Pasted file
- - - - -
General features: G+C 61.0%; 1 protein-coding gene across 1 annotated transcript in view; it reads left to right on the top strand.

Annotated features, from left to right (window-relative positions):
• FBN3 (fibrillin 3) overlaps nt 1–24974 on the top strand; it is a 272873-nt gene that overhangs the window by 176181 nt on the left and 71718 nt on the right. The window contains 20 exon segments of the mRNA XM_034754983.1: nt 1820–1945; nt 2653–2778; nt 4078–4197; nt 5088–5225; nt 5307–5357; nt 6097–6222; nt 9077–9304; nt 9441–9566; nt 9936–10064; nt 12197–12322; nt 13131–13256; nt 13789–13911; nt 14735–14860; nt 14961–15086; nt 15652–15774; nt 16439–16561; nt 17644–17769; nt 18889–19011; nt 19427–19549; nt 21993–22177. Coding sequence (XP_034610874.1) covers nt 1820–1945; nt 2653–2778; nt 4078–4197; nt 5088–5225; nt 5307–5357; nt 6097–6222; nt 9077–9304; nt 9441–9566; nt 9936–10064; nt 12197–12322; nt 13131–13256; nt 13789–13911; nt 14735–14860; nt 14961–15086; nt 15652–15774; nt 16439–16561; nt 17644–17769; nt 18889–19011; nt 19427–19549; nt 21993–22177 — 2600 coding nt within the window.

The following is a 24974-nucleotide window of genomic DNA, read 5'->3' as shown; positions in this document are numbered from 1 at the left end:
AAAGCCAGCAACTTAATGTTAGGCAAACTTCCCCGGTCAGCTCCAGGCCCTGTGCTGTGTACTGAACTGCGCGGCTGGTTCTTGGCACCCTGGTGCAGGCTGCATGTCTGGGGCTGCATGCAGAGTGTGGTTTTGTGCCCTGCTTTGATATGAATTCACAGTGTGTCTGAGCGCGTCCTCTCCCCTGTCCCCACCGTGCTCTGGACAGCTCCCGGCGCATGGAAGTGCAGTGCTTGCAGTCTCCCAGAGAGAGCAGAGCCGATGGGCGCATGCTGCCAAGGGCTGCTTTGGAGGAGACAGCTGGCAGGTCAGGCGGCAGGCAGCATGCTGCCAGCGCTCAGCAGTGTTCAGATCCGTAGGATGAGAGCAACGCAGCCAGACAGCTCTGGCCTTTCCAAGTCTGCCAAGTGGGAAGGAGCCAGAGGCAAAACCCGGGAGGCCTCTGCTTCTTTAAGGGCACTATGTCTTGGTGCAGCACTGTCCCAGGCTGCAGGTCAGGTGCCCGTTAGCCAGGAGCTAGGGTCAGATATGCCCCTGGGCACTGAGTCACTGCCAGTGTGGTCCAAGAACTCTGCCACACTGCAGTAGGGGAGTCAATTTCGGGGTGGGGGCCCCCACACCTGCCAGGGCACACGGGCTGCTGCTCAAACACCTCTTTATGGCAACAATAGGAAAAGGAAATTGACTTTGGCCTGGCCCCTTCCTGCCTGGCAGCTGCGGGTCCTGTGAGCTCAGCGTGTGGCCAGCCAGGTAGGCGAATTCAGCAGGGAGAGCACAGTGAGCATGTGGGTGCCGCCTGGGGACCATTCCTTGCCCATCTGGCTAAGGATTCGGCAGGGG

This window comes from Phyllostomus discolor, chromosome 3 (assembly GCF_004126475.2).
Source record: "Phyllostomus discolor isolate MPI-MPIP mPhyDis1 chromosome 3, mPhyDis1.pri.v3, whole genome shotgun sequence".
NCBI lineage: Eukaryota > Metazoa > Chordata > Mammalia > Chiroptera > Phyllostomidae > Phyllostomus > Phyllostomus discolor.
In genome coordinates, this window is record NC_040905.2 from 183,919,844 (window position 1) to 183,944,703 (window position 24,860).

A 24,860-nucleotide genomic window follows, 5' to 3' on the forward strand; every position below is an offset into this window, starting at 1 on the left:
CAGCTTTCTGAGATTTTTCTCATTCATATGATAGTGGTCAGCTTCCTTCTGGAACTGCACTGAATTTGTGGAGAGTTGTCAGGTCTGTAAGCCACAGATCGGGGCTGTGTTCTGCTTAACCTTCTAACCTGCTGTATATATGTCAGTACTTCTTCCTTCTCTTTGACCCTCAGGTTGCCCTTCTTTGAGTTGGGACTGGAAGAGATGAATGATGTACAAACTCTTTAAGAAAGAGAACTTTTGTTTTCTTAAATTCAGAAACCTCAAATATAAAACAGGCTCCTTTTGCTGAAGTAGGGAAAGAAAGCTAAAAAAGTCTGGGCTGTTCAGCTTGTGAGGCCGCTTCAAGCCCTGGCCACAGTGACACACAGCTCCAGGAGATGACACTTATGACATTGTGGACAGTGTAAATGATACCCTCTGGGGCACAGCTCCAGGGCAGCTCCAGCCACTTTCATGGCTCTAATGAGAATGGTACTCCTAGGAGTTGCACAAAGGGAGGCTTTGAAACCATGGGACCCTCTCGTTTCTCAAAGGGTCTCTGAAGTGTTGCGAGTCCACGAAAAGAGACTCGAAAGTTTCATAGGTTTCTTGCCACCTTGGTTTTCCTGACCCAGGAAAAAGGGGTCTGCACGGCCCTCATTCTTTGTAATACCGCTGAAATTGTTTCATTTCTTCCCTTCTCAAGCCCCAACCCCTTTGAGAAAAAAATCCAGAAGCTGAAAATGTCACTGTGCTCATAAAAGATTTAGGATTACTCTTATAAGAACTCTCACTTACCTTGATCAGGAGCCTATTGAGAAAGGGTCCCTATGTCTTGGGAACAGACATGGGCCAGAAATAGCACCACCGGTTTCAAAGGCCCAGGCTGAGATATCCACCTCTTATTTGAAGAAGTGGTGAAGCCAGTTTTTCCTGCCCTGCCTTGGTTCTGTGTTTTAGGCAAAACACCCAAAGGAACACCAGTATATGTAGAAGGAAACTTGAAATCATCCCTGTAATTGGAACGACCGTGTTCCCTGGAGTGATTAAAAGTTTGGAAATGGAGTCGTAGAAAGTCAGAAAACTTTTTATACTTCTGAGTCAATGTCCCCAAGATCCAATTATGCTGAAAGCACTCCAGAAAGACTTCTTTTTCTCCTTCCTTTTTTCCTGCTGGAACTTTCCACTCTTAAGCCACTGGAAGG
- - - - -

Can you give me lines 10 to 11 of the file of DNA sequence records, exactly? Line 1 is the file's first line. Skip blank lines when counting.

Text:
A 24,860-nucleotide genomic window follows, 5' to 3' on the forward strand; every position below is an offset into this window, starting at 1 on the left:
CAGCTTTCTGAGATTTTTCTCATTCATATGATAGTGGTCAGCTTCCTTCTGGAACTGCACTGAATTTGTGGAGAGTTGTCAGGTCTGTAAGCCACAGATCGGGGCTGTGTTCTGCTTAACCTTCTAACCTGCTGTATATATGTCAGTACTTCTTCCTTCTCTTTGACCCTCAGGTTGCCCTTCTTTGAGTTGGGACTGGAAGAGATGAATGATGTACAAACTCTTTAAGAAAGAGAACTTTTGTTTTCTTAAATTCAGAAACCTCAAATATAAAACAGGCTCCTTTTGCTGAAGTAGGGAAAGAAAGCTAAAAAAGTCTGGGCTGTTCAGCTTGTGAGGCCGCTTCAAGCCCTGGCCACAGTGACACACAGCTCCAGGAGATGACACTTATGACATTGTGGACAGTGTAAATGATACCCTCTGGGGCACAGCTCCAGGGCAGCTCCAGCCACTTTCATGGCTCTAATGAGAATGGTACTCCTAGGAGTTGCACAAAGGGAGGCTTTGAAACCATGGGACCCTCTCGTTTCTCAAAGGGTCTCTGAAGTGTTGCGAGTCCACGAAAAGAGACTCGAAAGTTTCATAGGTTTCTTGCCACCTTGGTTTTCCTGACCCAGGAAAAAGGGGTCTGCACGGCCCTCATTCTTTGTAATACCGCTGAAATTGTTTCATTTCTTCCCTTCTCAAGCCCCAACCCCTTTGAGAAAAAAATCCAGAAGCTGAAAATGTCACTGTGCTCATAAAAGATTTAGGATTACTCTTATAAGAACTCTCACTTACCTTGATCAGGAGCCTATTGAGAAAGGGTCCCTATGTCTTGGGAACAGACATGGGCCAGAAATAGCACCACCGGTTTCAAAGGCCCAGGCTGAGATATCCACCTCTTATTTGAAGAAGTGGTGAAGCCAGTTTTTCCTGCCCTGCCTTGGTTCTGTGTTTTAGGCAAAACACCCAAAGGAACACCAGTATATGTAGAAGGAAACTTGAAATCATCCCTGTAATTGGAACGACCGTGTTCCCTGGAGTGATTAAAAGTTTGGAAATGGAGTCGTAGAAAGTCAGAAAACTTTTTATACTTCTGAGTCAATGTCCCCAAGATCCAATTATGCTGAAAGCACTCCAGAAAGACTTCTTTTTCTCCTTCCTTTTTTCCTGCTGGAACTTTCCACTCTTAAGCCACTGGAAGG